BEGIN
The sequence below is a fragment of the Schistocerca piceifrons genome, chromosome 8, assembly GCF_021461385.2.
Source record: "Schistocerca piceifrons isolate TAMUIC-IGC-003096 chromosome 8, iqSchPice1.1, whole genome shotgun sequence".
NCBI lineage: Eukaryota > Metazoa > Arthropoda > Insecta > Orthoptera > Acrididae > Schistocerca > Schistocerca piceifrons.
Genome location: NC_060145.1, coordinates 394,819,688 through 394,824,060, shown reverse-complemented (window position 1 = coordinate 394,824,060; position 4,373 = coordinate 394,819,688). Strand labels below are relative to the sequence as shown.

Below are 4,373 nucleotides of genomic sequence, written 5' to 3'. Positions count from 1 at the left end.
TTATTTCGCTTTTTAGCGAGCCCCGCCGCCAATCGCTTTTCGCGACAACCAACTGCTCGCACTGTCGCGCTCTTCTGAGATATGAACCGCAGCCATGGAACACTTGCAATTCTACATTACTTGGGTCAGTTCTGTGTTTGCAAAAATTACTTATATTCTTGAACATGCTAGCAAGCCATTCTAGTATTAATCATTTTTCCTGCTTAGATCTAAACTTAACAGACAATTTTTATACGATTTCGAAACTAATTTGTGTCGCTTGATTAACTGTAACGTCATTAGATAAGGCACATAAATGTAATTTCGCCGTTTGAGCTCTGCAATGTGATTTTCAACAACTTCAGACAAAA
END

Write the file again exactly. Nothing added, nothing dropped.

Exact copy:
The sequence below is a fragment of the Schistocerca piceifrons genome, chromosome 8, assembly GCF_021461385.2.
Source record: "Schistocerca piceifrons isolate TAMUIC-IGC-003096 chromosome 8, iqSchPice1.1, whole genome shotgun sequence".
NCBI lineage: Eukaryota > Metazoa > Arthropoda > Insecta > Orthoptera > Acrididae > Schistocerca > Schistocerca piceifrons.
Genome location: NC_060145.1, coordinates 394,819,688 through 394,824,060, shown reverse-complemented (window position 1 = coordinate 394,824,060; position 4,373 = coordinate 394,819,688). Strand labels below are relative to the sequence as shown.

Below are 4,373 nucleotides of genomic sequence, written 5' to 3'. Positions count from 1 at the left end.
TTATTTCGCTTTTTAGCGAGCCCCGCCGCCAATCGCTTTTCGCGACAACCAACTGCTCGCACTGTCGCGCTCTTCTGAGATATGAACCGCAGCCATGGAACACTTGCAATTCTACATTACTTGGGTCAGTTCTGTGTTTGCAAAAATTACTTATATTCTTGAACATGCTAGCAAGCCATTCTAGTATTAATCATTTTTCCTGCTTAGATCTAAACTTAACAGACAATTTTTATACGATTTCGAAACTAATTTGTGTCGCTTGATTAACTGTAACGTCATTAGATAAGGCACATAAATGTAATTTCGCCGTTTGAGCTCTGCAATGTGATTTTCAACAACTTCAGACAAAA